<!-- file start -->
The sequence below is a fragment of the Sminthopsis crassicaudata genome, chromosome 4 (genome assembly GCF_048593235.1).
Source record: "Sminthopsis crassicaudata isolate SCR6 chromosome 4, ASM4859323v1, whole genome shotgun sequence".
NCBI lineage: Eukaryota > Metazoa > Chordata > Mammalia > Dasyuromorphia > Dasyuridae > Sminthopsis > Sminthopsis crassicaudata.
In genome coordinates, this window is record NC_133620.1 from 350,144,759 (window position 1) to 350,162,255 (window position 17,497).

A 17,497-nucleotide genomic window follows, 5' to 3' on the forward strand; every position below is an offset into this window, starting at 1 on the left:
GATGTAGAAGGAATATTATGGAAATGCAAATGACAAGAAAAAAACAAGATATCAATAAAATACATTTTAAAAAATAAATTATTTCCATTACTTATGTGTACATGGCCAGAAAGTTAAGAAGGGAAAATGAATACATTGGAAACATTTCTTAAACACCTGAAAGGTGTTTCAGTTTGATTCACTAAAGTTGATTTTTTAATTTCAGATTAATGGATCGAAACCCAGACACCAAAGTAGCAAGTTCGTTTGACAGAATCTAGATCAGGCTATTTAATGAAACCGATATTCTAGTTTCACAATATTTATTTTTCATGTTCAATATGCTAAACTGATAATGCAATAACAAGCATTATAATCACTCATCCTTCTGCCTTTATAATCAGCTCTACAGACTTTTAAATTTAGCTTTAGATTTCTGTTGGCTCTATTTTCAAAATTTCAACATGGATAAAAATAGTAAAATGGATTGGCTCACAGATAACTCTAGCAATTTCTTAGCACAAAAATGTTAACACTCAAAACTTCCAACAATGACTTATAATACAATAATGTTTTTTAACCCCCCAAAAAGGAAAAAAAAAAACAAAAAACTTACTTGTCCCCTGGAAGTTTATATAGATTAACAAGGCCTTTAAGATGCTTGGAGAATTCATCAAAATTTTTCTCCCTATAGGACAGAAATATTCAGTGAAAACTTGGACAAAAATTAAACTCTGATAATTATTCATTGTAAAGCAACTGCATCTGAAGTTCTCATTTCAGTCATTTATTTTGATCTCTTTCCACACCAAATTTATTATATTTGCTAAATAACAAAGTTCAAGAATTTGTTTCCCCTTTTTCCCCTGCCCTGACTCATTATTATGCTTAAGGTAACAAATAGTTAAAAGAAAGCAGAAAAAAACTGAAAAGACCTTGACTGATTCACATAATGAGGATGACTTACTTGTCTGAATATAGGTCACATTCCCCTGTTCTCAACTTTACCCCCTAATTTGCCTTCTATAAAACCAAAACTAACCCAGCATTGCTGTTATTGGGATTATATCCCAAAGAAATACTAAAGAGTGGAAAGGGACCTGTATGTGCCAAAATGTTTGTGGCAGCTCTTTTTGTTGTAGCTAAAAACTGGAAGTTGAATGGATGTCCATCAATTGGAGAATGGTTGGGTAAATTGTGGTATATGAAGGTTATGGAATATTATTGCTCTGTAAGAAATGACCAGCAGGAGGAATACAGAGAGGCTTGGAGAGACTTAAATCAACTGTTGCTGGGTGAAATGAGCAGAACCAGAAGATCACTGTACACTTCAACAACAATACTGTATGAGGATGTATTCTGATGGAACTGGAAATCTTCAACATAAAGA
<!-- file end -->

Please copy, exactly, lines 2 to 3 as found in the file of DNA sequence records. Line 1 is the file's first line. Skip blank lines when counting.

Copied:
Source record: "Sminthopsis crassicaudata isolate SCR6 chromosome 4, ASM4859323v1, whole genome shotgun sequence".
NCBI lineage: Eukaryota > Metazoa > Chordata > Mammalia > Dasyuromorphia > Dasyuridae > Sminthopsis > Sminthopsis crassicaudata.